Original Research

Work-to-family interface and well-being: The role of workload, emotional load, support and recognition from supervisors

Audrey Babic, Nicolas Gillis, Isabelle Hansez
SA Journal of Industrial Psychology | Vol 46 | a1628 | DOI: https://doi.org/10.4102/sajip.v46i0.1628 | © 2020 Audrey Babic, Nicolas Gillis, Isabelle Hansez | This work is licensed under CC Attribution 4.0
Submitted: 16 January 2019 | Published: 17 March 2020

About the author(s)

Audrey Babic, Human Resources Development Unit, Work Psychology Department, Faculty of Psychology, Speech and Language Therapy, and Education, University of Liège, Liège, Belgium
Nicolas Gillis, Mental Readiness and Psychosocial Advisor, Belgian Defence, Marche-en-Famenne, Belgium
Isabelle Hansez, Human Resources Development Unit, Work Psychology Department, Faculty of Psychology, Speech and Language Therapy, and Education, University of Liège, Liège, Belgium


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Abstract

Orientation: Considering the negative and positive consequences of burnout and work engagement, respectively (i.e. concepts used in reference to well-being), for both workers and organisations, it is crucial to identify their antecedents in order to prevent burnout and foster work engagement.

Research purpose: We investigated the mediating role of work-to-family conflict (WFC) and work-to-family enrichment (WFE) in the relationships between work environment (i.e. emotional load and workload as job demands; support and recognition from supervisors as job resources) and well-being (i.e. work engagement and burnout). The buffering effect of job resources in the job demands–WFC relationships was also tested.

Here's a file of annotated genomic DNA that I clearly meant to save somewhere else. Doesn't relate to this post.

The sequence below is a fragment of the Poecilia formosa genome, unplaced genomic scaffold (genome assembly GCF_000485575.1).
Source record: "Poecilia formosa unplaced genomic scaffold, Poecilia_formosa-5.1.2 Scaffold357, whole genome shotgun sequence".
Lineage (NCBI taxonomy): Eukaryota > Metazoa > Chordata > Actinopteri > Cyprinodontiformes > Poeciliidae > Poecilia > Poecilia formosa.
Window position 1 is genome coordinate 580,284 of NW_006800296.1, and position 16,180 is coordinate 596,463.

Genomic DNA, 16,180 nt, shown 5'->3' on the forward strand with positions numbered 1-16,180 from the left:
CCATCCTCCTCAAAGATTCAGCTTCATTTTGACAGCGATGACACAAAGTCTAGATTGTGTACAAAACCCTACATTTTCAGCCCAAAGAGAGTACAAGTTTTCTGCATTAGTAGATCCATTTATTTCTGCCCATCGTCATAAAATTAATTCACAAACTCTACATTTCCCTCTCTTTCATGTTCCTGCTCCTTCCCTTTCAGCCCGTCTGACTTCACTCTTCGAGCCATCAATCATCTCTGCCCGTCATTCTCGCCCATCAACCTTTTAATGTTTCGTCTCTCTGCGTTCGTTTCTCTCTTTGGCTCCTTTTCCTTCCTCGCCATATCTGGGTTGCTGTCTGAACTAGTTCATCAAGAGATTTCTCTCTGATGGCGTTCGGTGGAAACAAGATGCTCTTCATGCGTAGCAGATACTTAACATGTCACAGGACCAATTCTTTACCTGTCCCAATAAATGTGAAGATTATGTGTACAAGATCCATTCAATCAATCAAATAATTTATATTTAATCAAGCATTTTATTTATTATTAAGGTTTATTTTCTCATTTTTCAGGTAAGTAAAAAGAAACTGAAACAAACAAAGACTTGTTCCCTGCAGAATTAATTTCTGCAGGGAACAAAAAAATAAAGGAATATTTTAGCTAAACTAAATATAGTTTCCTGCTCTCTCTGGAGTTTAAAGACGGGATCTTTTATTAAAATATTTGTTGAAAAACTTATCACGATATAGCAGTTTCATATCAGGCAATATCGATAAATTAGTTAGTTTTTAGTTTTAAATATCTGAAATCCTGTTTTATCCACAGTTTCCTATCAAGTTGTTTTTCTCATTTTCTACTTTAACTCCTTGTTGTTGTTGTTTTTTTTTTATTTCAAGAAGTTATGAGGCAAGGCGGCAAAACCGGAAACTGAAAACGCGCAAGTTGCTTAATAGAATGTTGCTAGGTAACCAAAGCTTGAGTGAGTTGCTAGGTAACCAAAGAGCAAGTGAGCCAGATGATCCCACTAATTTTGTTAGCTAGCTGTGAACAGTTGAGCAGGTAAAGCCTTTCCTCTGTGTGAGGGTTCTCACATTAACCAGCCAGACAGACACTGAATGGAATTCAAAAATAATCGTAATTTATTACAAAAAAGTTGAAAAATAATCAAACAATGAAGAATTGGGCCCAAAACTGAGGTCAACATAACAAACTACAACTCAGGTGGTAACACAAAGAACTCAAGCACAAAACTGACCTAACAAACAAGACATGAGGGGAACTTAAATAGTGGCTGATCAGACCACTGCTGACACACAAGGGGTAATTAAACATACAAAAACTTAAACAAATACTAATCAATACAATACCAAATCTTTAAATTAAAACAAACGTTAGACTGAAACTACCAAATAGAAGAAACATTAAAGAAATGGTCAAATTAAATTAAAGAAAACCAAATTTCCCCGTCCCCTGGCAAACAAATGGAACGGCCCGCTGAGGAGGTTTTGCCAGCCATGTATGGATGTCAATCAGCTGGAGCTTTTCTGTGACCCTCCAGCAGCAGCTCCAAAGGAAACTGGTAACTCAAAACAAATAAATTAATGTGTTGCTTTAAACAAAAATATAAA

Motivation for the study: The present research tries to respond to recent recommendations in the field of work–family interface and burnout.

Research approach/design and method: A total of 226 employees of a Belgian Federal Public Service were surveyed. Our cross-sectional research model was tested using structural equation modelling with Mplus.

Main findings: Workload and support were related to WFC, whereas only recognition was related to WFE. Both WFC and WFE were related to work engagement and burnout. The two job resources buffered the workload–WFC relationship.

Practical/managerial implications: Supervisors can increase WFE by recognising employees’ efforts and reduce WFC by promoting a supportive work environment and reducing the workload. By doing so, supervisors increase work engagement and decrease burnout, thus enhancing workers’ well-being.

Contribution/value-addition: This study highlights that the two job resources operate in different ways regarding work-to-family interface: recognition activates the resource generation and motivational processes, whereas support operates in the resource depletion and health impairment processes. The role of supervisors is thus crucial in the emergence of workers’ well-being.


Keywords

JD-R model; work-to-family interface; recognition from supervisor; support from supervisor; burnout; work engagement.

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